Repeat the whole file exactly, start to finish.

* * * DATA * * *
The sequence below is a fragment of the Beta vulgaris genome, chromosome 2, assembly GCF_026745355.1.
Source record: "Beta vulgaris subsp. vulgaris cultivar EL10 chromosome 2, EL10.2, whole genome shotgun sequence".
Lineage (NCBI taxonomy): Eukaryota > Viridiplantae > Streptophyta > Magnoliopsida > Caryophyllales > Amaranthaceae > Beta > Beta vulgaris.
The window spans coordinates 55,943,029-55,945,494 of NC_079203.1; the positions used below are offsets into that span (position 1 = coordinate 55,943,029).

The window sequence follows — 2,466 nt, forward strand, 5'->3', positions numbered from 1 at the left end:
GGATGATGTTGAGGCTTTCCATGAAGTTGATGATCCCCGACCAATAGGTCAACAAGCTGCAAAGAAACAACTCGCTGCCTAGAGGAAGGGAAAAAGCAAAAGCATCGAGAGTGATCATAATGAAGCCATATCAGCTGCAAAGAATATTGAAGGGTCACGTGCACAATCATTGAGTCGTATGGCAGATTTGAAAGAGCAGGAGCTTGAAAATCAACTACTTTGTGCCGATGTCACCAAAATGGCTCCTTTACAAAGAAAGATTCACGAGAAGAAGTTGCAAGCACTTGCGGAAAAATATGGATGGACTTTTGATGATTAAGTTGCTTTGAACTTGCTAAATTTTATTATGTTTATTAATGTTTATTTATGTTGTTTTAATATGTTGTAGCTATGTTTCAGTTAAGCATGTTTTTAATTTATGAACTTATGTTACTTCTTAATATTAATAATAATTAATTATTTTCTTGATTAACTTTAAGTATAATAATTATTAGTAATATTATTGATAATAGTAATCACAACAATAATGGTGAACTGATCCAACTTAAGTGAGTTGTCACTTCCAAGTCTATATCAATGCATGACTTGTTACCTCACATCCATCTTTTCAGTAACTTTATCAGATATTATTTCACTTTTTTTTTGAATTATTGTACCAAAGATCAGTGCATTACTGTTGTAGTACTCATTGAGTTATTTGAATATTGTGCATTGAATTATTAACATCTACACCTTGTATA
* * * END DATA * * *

The sequence below is a fragment of the Beta vulgaris genome, chromosome 2, assembly GCF_026745355.1.
Source record: "Beta vulgaris subsp. vulgaris cultivar EL10 chromosome 2, EL10.2, whole genome shotgun sequence".
Lineage (NCBI taxonomy): Eukaryota > Viridiplantae > Streptophyta > Magnoliopsida > Caryophyllales > Amaranthaceae > Beta > Beta vulgaris.
The window spans coordinates 55,943,029-55,945,494 of NC_079203.1; the positions used below are offsets into that span (position 1 = coordinate 55,943,029).

The window sequence follows — 2,466 nt, forward strand, 5'->3', positions numbered from 1 at the left end:
GGATGATGTTGAGGCTTTCCATGAAGTTGATGATCCCCGACCAATAGGTCAACAAGCTGCAAAGAAACAACTCGCTGCCTAGAGGAAGGGAAAAAGCAAAAGCATCGAGAGTGATCATAATGAAGCCATATCAGCTGCAAAGAATATTGAAGGGTCACGTGCACAATCATTGAGTCGTATGGCAGATTTGAAAGAGCAGGAGCTTGAAAATCAACTACTTTGTGCCGATGTCACCAAAATGGCTCCTTTACAAAGAAAGATTCACGAGAAGAAGTTGCAAGCACTTGCGGAAAAATATGGATGGACTTTTGATGATTAAGTTGCTTTGAACTTGCTAAATTTTATTATGTTTATTAATGTTTATTTATGTTGTTTTAATATGTTGTAGCTATGTTTCAGTTAAGCATGTTTTTAATTTATGAACTTATGTTACTTCTTAATATTAATAATAATTAATTATTTTCTTGATTAACTTTAAGTATAATAATTATTAGTAATATTATTGATAATAGTAATCACAACAATAATGGTGAACTGATCCAACTTAAGTGAGTTGTCACTTCCAAGTCTATATCAATGCATGACTTGTTACCTCACATCCATCTTTTCAGTAACTTTATCAGATATTATTTCACTTTTTTTTTGAATTATTGTACCAAAGATCAGTGCATTACTGTTGTAGTACTCATTGAGTTATTTGAATATTGTGCATTGAATTATTAACATCTACACCTTGTATA